PET-SAFE CLEANING PRODUCTS
Are you getting “spring fever” … that desire to do a deep clean of your house and welcome in the warm weather? Before you put on the rubber gloves and drag out your household cleaners, did you know that many products used today can put your dog at risk for developing cancer, kidney or liver damage?
As March is Poison Prevention Awareness Month, let’s examine the toxic effects of commonly used household cleaner ingredients and reasons why pets are even more vulnerable than humans when exposed. If you are reading this blog, you are a conscientious pet parent who wants to make sure your cleaning products are safe.
Harmful Cleaning Products
Many of the commonly used household cleaners contain toxic chemicals that could be harmful to your family members and pets. As they walk across the floor, pets pick up residues of the cleaning products and when they lick their paws to groom themselves, they spread those toxins to their skin, mouth, nose and eyes.
Check your labels for the following ingredients:
- Formaldehyde (found in general household cleaners)
- Perchloroethylene (found in carpet and rug cleaners)
- Phenols (found in cleaners with “sol” in the name)
- Phthalates (used in scented products, like air fresheners)
All-Natural Household Cleaners
Many manufacturers are offering natural cleaning products these days, but if you want to get rid of all manufactured cleaners, there are many all-natural cleaners that you can make from items you probably have in your cupboard. They’re easy to whip up and very inexpensive, but most important, they are effective and safe!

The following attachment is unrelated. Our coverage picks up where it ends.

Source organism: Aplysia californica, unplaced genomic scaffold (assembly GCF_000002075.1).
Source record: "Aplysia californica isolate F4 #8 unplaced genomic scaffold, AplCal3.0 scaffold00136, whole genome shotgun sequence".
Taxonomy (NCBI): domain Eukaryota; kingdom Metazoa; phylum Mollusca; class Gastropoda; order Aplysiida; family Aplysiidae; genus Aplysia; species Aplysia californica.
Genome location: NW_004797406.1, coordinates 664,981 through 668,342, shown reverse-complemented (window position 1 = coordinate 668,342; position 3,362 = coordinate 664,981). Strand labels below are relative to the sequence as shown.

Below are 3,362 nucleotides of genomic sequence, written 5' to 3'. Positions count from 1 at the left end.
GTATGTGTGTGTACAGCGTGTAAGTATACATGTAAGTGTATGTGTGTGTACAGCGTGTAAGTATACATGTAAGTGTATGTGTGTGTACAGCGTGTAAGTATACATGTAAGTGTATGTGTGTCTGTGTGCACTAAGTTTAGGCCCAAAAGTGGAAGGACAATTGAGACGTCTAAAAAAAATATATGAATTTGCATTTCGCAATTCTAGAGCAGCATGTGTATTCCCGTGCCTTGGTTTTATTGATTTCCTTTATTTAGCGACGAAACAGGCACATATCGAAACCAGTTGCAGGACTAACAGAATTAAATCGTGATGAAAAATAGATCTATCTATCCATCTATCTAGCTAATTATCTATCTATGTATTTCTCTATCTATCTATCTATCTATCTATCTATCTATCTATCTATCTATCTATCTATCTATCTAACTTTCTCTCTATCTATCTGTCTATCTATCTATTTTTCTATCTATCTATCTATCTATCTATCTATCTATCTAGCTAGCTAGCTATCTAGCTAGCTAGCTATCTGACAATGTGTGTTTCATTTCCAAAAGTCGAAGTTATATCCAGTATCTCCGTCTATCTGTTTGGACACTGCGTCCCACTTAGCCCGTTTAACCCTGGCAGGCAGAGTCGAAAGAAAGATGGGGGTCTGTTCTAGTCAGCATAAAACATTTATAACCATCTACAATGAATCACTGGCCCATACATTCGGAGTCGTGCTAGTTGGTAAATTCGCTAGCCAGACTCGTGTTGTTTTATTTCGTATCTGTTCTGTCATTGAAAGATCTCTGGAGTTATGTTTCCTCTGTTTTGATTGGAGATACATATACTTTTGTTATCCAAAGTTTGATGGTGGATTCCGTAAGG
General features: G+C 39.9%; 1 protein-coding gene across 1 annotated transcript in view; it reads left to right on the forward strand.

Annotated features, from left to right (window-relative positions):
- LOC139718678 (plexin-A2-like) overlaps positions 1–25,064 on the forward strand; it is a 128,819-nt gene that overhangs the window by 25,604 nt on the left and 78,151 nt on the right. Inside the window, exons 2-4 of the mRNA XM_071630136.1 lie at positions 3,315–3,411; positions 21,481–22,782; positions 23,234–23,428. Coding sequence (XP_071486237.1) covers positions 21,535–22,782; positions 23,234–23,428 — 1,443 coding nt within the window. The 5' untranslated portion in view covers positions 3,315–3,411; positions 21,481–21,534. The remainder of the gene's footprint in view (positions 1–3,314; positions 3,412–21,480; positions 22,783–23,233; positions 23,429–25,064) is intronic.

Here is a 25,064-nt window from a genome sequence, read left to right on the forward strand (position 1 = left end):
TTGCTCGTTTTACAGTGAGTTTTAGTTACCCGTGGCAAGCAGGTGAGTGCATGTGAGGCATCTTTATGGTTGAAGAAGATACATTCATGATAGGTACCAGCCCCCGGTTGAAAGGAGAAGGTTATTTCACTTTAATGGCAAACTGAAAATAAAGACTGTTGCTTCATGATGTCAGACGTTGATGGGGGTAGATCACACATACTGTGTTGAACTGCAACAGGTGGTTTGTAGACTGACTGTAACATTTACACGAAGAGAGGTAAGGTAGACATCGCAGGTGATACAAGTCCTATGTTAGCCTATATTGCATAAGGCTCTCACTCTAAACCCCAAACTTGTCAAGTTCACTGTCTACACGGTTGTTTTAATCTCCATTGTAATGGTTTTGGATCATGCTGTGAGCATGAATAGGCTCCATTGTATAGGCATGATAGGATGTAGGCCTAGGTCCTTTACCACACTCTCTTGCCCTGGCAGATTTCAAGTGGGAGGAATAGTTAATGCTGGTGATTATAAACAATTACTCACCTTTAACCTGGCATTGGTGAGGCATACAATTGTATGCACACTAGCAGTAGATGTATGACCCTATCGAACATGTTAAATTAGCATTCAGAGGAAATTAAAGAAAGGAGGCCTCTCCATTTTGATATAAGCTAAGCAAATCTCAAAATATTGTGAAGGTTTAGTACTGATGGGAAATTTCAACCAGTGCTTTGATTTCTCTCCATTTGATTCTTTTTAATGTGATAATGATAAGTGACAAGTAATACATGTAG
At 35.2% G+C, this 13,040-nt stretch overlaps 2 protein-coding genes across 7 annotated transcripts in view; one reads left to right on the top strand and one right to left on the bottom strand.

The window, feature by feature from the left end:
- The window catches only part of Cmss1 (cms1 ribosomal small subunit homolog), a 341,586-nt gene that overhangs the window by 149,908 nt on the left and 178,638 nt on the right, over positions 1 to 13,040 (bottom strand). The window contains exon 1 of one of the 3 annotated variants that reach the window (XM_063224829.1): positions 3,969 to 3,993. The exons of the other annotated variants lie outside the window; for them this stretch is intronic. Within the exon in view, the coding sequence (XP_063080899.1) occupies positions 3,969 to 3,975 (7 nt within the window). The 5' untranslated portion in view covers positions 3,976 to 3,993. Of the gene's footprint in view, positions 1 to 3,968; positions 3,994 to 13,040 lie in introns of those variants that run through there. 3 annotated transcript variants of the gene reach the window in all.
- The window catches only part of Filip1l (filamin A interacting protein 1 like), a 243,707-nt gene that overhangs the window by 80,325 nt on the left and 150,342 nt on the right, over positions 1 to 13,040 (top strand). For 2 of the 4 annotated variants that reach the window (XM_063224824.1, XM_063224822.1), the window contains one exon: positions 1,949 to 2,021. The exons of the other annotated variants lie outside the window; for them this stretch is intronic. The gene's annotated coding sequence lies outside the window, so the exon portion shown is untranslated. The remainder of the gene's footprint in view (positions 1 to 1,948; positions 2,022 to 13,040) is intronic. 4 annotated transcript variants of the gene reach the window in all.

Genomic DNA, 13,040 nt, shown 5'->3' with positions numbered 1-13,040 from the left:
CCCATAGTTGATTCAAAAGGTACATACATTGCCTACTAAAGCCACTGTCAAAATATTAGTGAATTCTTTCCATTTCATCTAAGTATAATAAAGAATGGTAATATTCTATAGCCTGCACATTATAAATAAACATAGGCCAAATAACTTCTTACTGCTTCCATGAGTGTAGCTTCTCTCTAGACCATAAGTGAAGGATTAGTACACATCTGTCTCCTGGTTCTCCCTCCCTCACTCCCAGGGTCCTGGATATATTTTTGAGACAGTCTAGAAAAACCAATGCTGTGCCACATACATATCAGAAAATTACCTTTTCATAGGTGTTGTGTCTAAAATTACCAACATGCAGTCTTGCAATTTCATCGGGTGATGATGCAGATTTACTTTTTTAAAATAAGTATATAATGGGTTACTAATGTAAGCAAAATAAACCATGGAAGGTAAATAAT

- Wood floor cleaner – Dilute 1/2 cup of vinegar into a gallon of warm water.
- Window cleaner – Mix 1 cup of vinegar with 1 cup of warm water.
- Carpet stain cleaner – Combine ½ cup of vinegar with 2 tbsp of salt until it is dissolved. Soak a rag to rub out the stain.
- All-purpose cleaner – Dilute ½ cup vinegar with 1 gallon of water and pour the mixture into a spray bottle. If you don’t like the smell of vinegar, add some fresh lemon juice!
- Mild abrasive – Mix baking soda with equal parts hot water and salt to create a mild abrasive for your countertops, sinks, bathtubs, etc. Rinse when the surface is clean.
- Odor absorbent – A natural odor absorbing product, sprinkle it on carpets and floors to absorb pet accidents.
- Foaming cleaner – Use baking soda and lemon juice as a replacement for foaming cleaners for your bathroom and kitchen.
- Laundry stain remover – Replace bleach with Borax in your laundry to whiten your clothes.
- Heavy carpet stain cleaner – Mix ½ cup vinegar, 2 tbsp salt and 2 tbsp Borax until dissolved. Soak a rag to work up the heavy stains.
- Furniture polish – Add fresh lemon juice to mineral oil for a fresh and natural furniture polish.
- Oven cleaner – Add the peels from 2 oranges to a jar and fill with white vinegar. Let stand for a week and pour into a spray bottle. Sprinkle baking soda on the floor/door of your oven, spray with citrus mix and let stand for 20 minutes before wiping with a sponge.
If You Suspect Pet Poisoning
If your pet is suffering from any of these things, you’ll want to get help immediately:
- Bloody stool
- Loss of appetite
- Irregular heartbeat
- Inability to urinate
Don’t delay. Contact your veterinarian immediately! If your vet can’t be reached, call the Pet Poison Helpline at 855-213-6680. Before any issue arises, take a moment to program your vet and the emergency vet’s phone numbers into your phones. Safe cleaning!
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